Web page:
People often associate IVF with the potential for getting pregnant with more than one adorable baby. It’s definitely possible to have multiples with fertility treatments that stimulate the ovaries and increase egg production, but IVF can sometimes increase your chances even more.
Why does it happen?
A typical IVF cycle looks like this: first, the ovaries are stimulated by a combination of fertility medications. One or more of the eggs are harvested from the ovarian follicle. The egg is then fertilized in the laboratory, and transferred to the uterine cavity for implantation.
Even one cycle of IVF is expensive. Because of this, many people want to do as much as they can to get pregnant in one cycle. Instead of implanting just one embryo, some choose to do two or more to maximize their chances of conception. Multiple embryo transfers make conception more likely, but the result is a far greater likelihood for a multiple pregnancy than natural conception, or artificial insemination.
How does it happen?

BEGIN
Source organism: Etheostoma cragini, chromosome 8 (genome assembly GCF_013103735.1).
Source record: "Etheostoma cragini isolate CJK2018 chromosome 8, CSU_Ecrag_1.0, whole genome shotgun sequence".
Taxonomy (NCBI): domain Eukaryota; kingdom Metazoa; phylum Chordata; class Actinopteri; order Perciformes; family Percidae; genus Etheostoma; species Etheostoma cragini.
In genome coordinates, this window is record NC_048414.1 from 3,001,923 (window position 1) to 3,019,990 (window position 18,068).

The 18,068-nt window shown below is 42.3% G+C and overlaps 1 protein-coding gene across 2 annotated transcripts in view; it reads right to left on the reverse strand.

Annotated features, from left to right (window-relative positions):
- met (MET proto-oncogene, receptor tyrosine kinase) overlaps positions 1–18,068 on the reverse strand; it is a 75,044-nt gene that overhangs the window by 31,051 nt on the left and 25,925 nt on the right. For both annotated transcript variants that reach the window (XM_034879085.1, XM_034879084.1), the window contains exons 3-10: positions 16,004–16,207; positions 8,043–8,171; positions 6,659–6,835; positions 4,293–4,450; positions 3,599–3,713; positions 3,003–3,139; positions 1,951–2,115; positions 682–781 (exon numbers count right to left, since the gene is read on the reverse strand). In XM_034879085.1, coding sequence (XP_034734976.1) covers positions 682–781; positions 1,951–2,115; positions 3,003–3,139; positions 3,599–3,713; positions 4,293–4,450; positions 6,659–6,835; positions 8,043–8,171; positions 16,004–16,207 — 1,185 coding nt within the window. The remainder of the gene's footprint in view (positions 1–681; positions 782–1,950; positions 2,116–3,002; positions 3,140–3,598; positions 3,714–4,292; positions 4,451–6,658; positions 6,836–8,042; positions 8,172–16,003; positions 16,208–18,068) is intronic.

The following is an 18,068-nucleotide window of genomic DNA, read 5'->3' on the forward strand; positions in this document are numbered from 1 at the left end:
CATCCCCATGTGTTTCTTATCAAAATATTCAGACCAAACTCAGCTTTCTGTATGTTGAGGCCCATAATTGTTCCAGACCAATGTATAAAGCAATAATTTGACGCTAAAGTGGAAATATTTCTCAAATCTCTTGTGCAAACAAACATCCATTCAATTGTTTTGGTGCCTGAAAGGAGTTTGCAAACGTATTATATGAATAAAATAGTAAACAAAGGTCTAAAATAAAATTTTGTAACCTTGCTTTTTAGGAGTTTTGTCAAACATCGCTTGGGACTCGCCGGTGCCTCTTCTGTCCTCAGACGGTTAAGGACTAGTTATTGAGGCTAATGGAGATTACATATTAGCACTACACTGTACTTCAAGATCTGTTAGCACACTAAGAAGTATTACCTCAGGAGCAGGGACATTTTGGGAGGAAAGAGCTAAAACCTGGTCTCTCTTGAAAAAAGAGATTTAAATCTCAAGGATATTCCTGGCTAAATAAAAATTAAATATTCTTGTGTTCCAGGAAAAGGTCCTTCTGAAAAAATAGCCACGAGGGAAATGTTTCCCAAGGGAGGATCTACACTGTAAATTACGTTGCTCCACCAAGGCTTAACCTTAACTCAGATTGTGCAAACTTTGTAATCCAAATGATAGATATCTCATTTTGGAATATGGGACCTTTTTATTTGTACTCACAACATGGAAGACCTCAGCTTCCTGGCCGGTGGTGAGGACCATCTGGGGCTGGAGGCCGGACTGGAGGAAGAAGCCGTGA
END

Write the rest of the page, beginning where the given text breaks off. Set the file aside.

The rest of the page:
Identical twins or higher order multiples come from an embryo that divides itself in the uterus, and this can happen with any pregnancy, including one aided by fertility treatments. Fraternal twins come from two separate eggs that have been individually fertilized. Most sets of multiples that come from IVF treatments are fraternal because they come from the multiple embryos implanted into the uterus. However, it’s believed that identical twin rates are higher in IVF pregnancies as well, though researchers are still unsure about the exact cause.
What’s the likelihood of multiples?
According to the 2013 ART National Summary Report, the U.S. rate of multiple births for IVF cycles using fresh, nondonor eggs or embryos is about 27%. Most of those births were twins, but about 1% percent of births were triplets or more. In contrast, the rate of U.S. multiples overall is about 3%. So it’s safe to say that multiple embryo transfers increase the likelihood of multiples significantly.
Are there any other factors?
Mayo Clinic Staff. “In vitro fertilization (IVF): Overview.” Mayo Clinic. Mayo Clinic, June 16, 2016. Web.
“Avoiding multiple births in IVF.” Resolve. Resolve: The National Infertility Association. Web.
National Center for Chronic Disease Prevention and Health Promotion: Division of Reproductive Health. “2013 Assisted Reproductive Technology National Summary Report.” Center of Disease Control. Web. 2013.